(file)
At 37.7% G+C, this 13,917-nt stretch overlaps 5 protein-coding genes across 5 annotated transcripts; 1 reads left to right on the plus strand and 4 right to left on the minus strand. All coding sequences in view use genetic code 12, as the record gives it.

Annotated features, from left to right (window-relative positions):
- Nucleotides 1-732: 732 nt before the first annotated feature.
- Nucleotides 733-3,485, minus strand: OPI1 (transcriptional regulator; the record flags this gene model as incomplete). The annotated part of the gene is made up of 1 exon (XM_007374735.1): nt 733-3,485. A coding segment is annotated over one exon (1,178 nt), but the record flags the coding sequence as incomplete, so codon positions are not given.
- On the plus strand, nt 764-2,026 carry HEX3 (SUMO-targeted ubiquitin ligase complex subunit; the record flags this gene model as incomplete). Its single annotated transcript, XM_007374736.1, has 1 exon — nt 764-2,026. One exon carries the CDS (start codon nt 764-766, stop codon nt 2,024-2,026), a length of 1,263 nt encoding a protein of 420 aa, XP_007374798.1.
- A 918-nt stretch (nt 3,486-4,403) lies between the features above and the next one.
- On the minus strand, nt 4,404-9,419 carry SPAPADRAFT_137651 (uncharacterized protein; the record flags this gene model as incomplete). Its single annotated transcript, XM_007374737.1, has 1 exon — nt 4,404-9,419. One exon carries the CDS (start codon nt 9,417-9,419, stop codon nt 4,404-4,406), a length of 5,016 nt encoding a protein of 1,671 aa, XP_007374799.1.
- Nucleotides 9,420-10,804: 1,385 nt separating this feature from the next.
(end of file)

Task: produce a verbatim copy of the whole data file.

At 37.7% G+C, this 13,917-nt stretch overlaps 5 protein-coding genes across 5 annotated transcripts; 1 reads left to right on the plus strand and 4 right to left on the minus strand. All coding sequences in view use genetic code 12, as the record gives it.

Annotated features, from left to right (window-relative positions):
- Nucleotides 1-732: 732 nt before the first annotated feature.
- Nucleotides 733-3,485, minus strand: OPI1 (transcriptional regulator; the record flags this gene model as incomplete). The annotated part of the gene is made up of 1 exon (XM_007374735.1): nt 733-3,485. A coding segment is annotated over one exon (1,178 nt), but the record flags the coding sequence as incomplete, so codon positions are not given.
- On the plus strand, nt 764-2,026 carry HEX3 (SUMO-targeted ubiquitin ligase complex subunit; the record flags this gene model as incomplete). Its single annotated transcript, XM_007374736.1, has 1 exon — nt 764-2,026. One exon carries the CDS (start codon nt 764-766, stop codon nt 2,024-2,026), a length of 1,263 nt encoding a protein of 420 aa, XP_007374798.1.
- A 918-nt stretch (nt 3,486-4,403) lies between the features above and the next one.
- On the minus strand, nt 4,404-9,419 carry SPAPADRAFT_137651 (uncharacterized protein; the record flags this gene model as incomplete). Its single annotated transcript, XM_007374737.1, has 1 exon — nt 4,404-9,419. One exon carries the CDS (start codon nt 9,417-9,419, stop codon nt 4,404-4,406), a length of 5,016 nt encoding a protein of 1,671 aa, XP_007374799.1.
- Nucleotides 9,420-10,804: 1,385 nt separating this feature from the next.